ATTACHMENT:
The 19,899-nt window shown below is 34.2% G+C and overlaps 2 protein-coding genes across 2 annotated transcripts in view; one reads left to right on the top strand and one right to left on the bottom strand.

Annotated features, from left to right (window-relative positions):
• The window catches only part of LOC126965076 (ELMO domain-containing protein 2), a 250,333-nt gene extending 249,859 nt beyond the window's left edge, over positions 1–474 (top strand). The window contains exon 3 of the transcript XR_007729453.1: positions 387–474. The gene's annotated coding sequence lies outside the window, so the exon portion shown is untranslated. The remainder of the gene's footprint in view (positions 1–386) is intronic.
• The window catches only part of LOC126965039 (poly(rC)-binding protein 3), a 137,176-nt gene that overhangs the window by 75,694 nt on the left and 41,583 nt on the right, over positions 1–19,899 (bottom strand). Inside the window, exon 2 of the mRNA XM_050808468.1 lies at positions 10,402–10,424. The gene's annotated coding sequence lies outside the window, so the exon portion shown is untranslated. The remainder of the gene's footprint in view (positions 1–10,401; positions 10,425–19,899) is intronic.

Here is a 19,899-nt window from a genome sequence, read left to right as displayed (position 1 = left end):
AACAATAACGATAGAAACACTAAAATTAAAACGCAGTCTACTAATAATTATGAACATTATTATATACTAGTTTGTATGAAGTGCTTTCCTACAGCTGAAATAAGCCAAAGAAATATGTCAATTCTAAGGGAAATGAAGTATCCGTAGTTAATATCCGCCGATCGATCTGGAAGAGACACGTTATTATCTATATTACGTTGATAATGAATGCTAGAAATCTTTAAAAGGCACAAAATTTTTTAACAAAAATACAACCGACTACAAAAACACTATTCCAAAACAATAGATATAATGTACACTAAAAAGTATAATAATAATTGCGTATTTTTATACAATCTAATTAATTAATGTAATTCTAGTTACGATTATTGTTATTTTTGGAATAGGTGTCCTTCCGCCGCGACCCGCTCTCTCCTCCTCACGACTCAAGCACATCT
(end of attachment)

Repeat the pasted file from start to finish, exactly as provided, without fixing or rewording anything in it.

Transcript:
The 19,899-nt window shown below is 34.2% G+C and overlaps 2 protein-coding genes across 2 annotated transcripts in view; one reads left to right on the top strand and one right to left on the bottom strand.

Annotated features, from left to right (window-relative positions):
• The window catches only part of LOC126965076 (ELMO domain-containing protein 2), a 250,333-nt gene extending 249,859 nt beyond the window's left edge, over positions 1–474 (top strand). The window contains exon 3 of the transcript XR_007729453.1: positions 387–474. The gene's annotated coding sequence lies outside the window, so the exon portion shown is untranslated. The remainder of the gene's footprint in view (positions 1–386) is intronic.
• The window catches only part of LOC126965039 (poly(rC)-binding protein 3), a 137,176-nt gene that overhangs the window by 75,694 nt on the left and 41,583 nt on the right, over positions 1–19,899 (bottom strand). Inside the window, exon 2 of the mRNA XM_050808468.1 lies at positions 10,402–10,424. The gene's annotated coding sequence lies outside the window, so the exon portion shown is untranslated. The remainder of the gene's footprint in view (positions 1–10,401; positions 10,425–19,899) is intronic.

Here is a 19,899-nt window from a genome sequence, read left to right as displayed (position 1 = left end):
AACAATAACGATAGAAACACTAAAATTAAAACGCAGTCTACTAATAATTATGAACATTATTATATACTAGTTTGTATGAAGTGCTTTCCTACAGCTGAAATAAGCCAAAGAAATATGTCAATTCTAAGGGAAATGAAGTATCCGTAGTTAATATCCGCCGATCGATCTGGAAGAGACACGTTATTATCTATATTACGTTGATAATGAATGCTAGAAATCTTTAAAAGGCACAAAATTTTTTAACAAAAATACAACCGACTACAAAAACACTATTCCAAAACAATAGATATAATGTACACTAAAAAGTATAATAATAATTGCGTATTTTTATACAATCTAATTAATTAATGTAATTCTAGTTACGATTATTGTTATTTTTGGAATAGGTGTCCTTCCGCCGCGACCCGCTCTCTCCTCCTCACGACTCAAGCACATCT